Loyola’s graduate student population started shrinking about seven years ago, and it hasn’t stopped since. Enrollment in both master’s and doctoral programs have declined throughout those seven years, according to the university’s enrollment statistics.
Overall enrollment in doctoral programs dropped by almost 6 percent from fall 2017 to fall 2018, according to the statistics. The number of students enrolled in doctoral programs declined from 520 to 490 between those years. Within the same time frame, the School of Education also experienced an enrollment decrease of almost 20 percent in its master’s programs, the statistics show.
The College of Arts and Sciences, Quinlan School of Business and the Schools of Social Work and Education have experienced the most significant enrollment declines in master’s programs said Loyola’s Vice President, Chief Financial Officer and Chief Business Officer Wayne Magdziarz.
However, enrollment has declined in most of the university’s master’s programs, said Loyola’s Interim Provost and Chief Academic Officer Margaret Callahan.
Both Callahan and Magdziarz said the decrease in graduate student enrollment is largely a side effect of the economy being in a good place, as this makes people more likely to enter their work fields than return to school.
“Graduate enrollment decline at any institution can be tied to the economy as the economy improves,” Magdziarz said.
Similar to Loyola, enrollment in DePaul’s graduate and law schools experienced a drop in enrollment between 2010 and 2011, according to the university’s enrollment statistics. However, DePaul’s decline only lasted until 2015 and enrollment has continually increased since then, the statistics show.
Decreased enrollment in the Loyola’s graduate programs partially contributed to the 3.3 percent increase in undergraduate tuition last year, as fewer graduate students lead to less tuition revenue for the university, The Phoenix reported.
When determining the amount of money lost from decreased enrollment in graduate programs, Loyola took out the Stritch School of Medicine and doctoral programs to solely analyze the enrollment decline of masters students, Magdziarz said. He said with these areas out of the equation, there has been a $22 million loss in net revenue over the past seven years.
The Stritch School of Medicine was removed from financial consideration because its graduate student enrollment numbers are fairly predictable, since the school receives more applicants than it can accept into its programs.
Alec Stubbs, a 26-year-old philosophy doctoral student who’s a part of the graduate student union at Loyola, said while it’s important to consider the economic and financial aspects of the decline, the perspective of graduate students “on the ground” is also essential.
The ongoing struggle between the graduate student union and the university is something Stubbs said he thinks contributes to the decline in graduate student enrollment. After voting to unionize in 2017, the graduate student union has repeatedly called for recognition and a union contract from the university, The Phoenix reported.
Any discussion involving the university’s declining graduate student population “must also be met with a criticism of the working conditions and pay of graduate student workers at Loyola,” Stubbs said.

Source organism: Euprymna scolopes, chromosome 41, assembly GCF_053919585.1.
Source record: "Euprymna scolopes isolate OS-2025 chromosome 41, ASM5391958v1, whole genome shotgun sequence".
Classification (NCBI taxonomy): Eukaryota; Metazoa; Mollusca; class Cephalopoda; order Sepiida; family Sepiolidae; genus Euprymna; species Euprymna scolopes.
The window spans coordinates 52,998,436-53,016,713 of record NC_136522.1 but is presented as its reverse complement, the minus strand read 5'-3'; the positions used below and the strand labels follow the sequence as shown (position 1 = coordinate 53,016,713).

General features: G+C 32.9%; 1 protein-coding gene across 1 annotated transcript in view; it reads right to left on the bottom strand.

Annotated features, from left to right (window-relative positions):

Magdziarz said he doesn’t think there’s a correlation between enrollment decline and the long-standing disagreements between the graduate student union and the university, emphasizing again Loyola’s decline “is not unusual given the fact the economy’s doing well.”
June Coyne, a 33-year-old history doctorate’s student who’s the president of the Graduate Student Advisory Council, said Loyola has a strong graduate community. However, she also said the relationship between the university and its graduate students has room for improvement and partially contributes to the enrollment decline.
“At times, it can feel like graduate students come third after the faculty and undergraduates,” Coyne said.
Caroline McCraw, a 30-year-old digital humanities master’s student who’s also a part of the graduate student union, said she thinks graduate student workers are undervalued at Loyola. At both Loyola and beyond, McCraw said students are “feeling a bit discouraged about the future of academia.”
The rev. Thomas Regan, S.J., the dean of Loyola’s graduate school, said the university is trying its best to improve the experience of graduate students at Loyola. Regan said when he first started working as dean of Loyola’s graduate school, he understood why Loyola wasn’t competitive with the University of Chicago and Northwestern, as both schools gave $32,000 stipends to their graduate student workers.
Currently, Loyola offers its graduate student workers stipends starting at $18,000 with a maxim of $26,000, according to the university’s website. Regan said the university is attempting to increase the stipends in next year’s budget.
Additional graduate programs are also in Loyola’s near future, Magdzriarz said. He said the academic deans created a document called “The Greater Good” outlining a “multi-year academic vision for Loyola,” which includes the implementation of several new graduate programs predicted to increase graduate student enrollment.
“Faculty are developing programs that we believe our students, alumni and those in the community will find attractive,” Callahan said, emphasizing a focus on areas such as technological, analytical and health-related programs.
The Parkinson School for Health Sciences and Public Health, whose opening was announced February of this year, is also projected to increase graduate student enrollment. The graduate programs will “recapture” applicants who weren’t able to get into the Stritch School of Medicine, Magdziarz said.